Integrating partner professionals. The Early Explorers project: Peers Early Education Partnership and the health visiting service

Authors


Chris Coe, Warwick Infant and Family Well-being Unit, Warwick Medical School, University of Warwick, Coventry CV4 7AL, UK. E-mail: c.j.coe@warwick.ac.uk

Abstract

Background  A range of voluntary sector organizations are involved in the delivery of services to children, particularly within the Early Year's sector and children's centres. Peers Early Education Partnership (PEEP) Early Explorers project is one example of the way in which explicit partnerships are being forged across statutory and voluntary sectors with the aim of improving outcomes for children and families. This paper reports an exploration of stakeholder views and experiences of two Early Explorer clinics located in areas of high deprivation.

Methods  Semi-structured interviews were conducted with a purposive sample of stakeholders (n= 25) from children's centres, PEEP, the health visiting service and service users. Data were fully transcribed and analysed using a thematic approach.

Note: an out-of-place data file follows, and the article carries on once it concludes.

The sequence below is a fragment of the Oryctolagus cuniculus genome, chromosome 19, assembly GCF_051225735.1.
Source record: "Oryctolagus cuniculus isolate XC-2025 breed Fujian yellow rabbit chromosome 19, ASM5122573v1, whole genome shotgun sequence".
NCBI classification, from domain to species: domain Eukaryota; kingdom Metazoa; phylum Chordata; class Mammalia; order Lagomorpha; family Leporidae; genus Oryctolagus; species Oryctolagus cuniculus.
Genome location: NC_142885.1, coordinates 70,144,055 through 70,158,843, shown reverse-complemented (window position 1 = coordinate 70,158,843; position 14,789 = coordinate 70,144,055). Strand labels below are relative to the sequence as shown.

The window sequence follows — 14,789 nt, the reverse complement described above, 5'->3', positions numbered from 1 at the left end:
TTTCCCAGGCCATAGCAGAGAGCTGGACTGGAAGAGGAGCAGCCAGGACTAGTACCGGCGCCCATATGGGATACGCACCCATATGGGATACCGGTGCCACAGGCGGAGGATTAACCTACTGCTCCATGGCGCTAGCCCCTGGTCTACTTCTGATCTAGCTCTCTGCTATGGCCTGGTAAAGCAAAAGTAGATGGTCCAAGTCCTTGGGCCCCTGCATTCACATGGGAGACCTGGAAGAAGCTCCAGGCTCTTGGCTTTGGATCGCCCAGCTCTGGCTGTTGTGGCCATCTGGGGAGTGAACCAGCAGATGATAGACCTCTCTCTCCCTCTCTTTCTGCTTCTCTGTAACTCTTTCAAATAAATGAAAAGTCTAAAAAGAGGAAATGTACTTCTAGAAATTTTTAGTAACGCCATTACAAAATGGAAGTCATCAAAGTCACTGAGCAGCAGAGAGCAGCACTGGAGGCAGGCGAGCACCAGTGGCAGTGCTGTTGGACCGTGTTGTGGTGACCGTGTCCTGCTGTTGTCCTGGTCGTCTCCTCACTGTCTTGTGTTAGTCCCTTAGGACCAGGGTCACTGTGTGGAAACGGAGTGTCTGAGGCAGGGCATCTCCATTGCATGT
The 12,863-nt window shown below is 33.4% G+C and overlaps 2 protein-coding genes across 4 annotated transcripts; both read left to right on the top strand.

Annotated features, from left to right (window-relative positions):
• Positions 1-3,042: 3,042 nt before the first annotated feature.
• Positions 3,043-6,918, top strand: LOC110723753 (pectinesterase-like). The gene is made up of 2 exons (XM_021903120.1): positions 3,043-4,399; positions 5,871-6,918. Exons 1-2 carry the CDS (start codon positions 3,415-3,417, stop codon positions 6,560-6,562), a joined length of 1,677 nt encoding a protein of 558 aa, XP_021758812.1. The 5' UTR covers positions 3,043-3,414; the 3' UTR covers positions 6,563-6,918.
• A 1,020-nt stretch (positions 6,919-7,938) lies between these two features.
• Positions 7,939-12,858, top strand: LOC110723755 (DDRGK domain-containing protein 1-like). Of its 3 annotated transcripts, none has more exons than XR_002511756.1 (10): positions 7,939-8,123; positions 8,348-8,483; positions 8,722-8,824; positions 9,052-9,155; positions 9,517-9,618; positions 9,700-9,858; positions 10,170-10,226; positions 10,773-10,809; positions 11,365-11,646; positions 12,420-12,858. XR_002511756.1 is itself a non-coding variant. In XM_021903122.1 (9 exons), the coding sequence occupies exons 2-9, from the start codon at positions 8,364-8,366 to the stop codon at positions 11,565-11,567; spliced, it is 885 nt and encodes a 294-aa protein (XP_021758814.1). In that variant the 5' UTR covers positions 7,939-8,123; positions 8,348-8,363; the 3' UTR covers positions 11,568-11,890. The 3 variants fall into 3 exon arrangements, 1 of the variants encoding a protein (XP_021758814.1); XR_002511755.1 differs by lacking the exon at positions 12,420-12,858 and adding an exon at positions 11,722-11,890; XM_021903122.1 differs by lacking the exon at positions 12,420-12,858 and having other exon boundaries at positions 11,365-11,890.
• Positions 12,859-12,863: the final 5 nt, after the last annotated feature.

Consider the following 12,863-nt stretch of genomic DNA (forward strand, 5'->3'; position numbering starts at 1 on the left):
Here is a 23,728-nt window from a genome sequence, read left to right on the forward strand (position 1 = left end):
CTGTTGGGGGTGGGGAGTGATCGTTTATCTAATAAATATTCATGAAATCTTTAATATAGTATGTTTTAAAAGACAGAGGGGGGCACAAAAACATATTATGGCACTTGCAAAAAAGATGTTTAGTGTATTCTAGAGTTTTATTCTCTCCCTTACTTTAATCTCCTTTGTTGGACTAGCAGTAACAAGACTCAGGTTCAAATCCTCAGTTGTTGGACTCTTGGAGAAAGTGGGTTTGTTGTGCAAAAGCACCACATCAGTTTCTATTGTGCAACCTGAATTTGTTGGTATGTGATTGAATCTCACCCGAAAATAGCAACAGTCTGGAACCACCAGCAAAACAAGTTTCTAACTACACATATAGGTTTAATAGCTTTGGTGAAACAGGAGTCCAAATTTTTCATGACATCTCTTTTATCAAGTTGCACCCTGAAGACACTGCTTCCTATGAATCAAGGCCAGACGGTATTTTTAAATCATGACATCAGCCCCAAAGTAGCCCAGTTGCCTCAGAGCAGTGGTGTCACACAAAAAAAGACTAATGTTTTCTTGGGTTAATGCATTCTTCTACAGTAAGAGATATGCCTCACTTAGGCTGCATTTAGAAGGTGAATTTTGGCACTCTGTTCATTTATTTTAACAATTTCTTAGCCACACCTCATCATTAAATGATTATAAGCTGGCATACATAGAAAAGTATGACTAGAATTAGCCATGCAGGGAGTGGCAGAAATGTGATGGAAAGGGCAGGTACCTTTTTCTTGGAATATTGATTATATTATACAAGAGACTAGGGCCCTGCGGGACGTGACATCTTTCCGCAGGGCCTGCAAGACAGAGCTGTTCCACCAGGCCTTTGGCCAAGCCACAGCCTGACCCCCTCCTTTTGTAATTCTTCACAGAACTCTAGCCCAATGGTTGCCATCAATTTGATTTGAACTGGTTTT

Results  The data suggest that the two key groups of stakeholders providing Early Explorer clinics (i.e. health visitors and PEEP practitioners) had quite different objectives in terms of their early goals for the clinic, but that despite these differences good progress was achieved in terms of working together effectively. All stakeholders including service users referred to the presence of PEEP as having improved the quality of the clinic environment, and participating mothers identified a wide range of benefits from the enhanced service. However, somewhat restricted views about the role of practitioners within the clinics were identified by users, and the findings suggest that although the early goals for the clinic had been exceeded, these may have been limited in terms of true ‘partnership’ working.

Conclusions  Early Explorer clinics appeared to have enhanced the service provided within traditional child health clinics and to have provided practitioners with access to hard-to-reach families and parents with access to services that are consistent with the broader policy aims of improving parent–infant interaction. However, questions remain as to whether the benefit of ‘partnership’ working was fully realized.

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